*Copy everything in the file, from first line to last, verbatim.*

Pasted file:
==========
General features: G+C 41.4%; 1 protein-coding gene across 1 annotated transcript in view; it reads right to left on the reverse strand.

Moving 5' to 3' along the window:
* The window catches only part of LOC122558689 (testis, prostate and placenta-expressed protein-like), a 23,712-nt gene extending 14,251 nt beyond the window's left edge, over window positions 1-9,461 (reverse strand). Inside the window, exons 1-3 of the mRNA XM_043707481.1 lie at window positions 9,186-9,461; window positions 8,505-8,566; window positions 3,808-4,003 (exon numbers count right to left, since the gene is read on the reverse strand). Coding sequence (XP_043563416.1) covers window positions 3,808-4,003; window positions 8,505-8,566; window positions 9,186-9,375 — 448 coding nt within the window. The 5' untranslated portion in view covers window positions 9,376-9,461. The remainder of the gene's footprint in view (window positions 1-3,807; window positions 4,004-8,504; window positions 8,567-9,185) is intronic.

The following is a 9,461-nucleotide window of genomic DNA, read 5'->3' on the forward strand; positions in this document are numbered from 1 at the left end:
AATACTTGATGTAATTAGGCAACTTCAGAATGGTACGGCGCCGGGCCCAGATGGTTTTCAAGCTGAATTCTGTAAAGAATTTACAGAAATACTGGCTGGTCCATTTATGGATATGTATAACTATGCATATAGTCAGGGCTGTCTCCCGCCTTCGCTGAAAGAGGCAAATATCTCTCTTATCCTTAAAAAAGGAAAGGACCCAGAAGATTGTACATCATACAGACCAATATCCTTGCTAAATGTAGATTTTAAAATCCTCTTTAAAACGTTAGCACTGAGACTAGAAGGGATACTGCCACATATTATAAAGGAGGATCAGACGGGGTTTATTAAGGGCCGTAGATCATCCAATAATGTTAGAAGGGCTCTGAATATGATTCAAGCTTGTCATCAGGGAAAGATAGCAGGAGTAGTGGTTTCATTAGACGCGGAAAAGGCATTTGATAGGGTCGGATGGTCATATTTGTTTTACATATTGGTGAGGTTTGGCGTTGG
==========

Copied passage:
General features: G+C 41.4%; 1 protein-coding gene across 1 annotated transcript in view; it reads right to left on the reverse strand.

Moving 5' to 3' along the window:
* The window catches only part of LOC122558689 (testis, prostate and placenta-expressed protein-like), a 23,712-nt gene extending 14,251 nt beyond the window's left edge, over window positions 1-9,461 (reverse strand). Inside the window, exons 1-3 of the mRNA XM_043707481.1 lie at window positions 9,186-9,461; window positions 8,505-8,566; window positions 3,808-4,003 (exon numbers count right to left, since the gene is read on the reverse strand). Coding sequence (XP_043563416.1) covers window positions 3,808-4,003; window positions 8,505-8,566; window positions 9,186-9,375 — 448 coding nt within the window. The 5' untranslated portion in view covers window positions 9,376-9,461. The remainder of the gene's footprint in view (window positions 1-3,807; window positions 4,004-8,504; window positions 8,567-9,185) is intronic.

The following is a 9,461-nucleotide window of genomic DNA, read 5'->3' on the forward strand; positions in this document are numbered from 1 at the left end:
AATACTTGATGTAATTAGGCAACTTCAGAATGGTACGGCGCCGGGCCCAGATGGTTTTCAAGCTGAATTCTGTAAAGAATTTACAGAAATACTGGCTGGTCCATTTATGGATATGTATAACTATGCATATAGTCAGGGCTGTCTCCCGCCTTCGCTGAAAGAGGCAAATATCTCTCTTATCCTTAAAAAAGGAAAGGACCCAGAAGATTGTACATCATACAGACCAATATCCTTGCTAAATGTAGATTTTAAAATCCTCTTTAAAACGTTAGCACTGAGACTAGAAGGGATACTGCCACATATTATAAAGGAGGATCAGACGGGGTTTATTAAGGGCCGTAGATCATCCAATAATGTTAGAAGGGCTCTGAATATGATTCAAGCTTGTCATCAGGGAAAGATAGCAGGAGTAGTGGTTTCATTAGACGCGGAAAAGGCATTTGATAGGGTCGGATGGTCATATTTGTTTTACATATTGGTGAGGTTTGGCGTTGG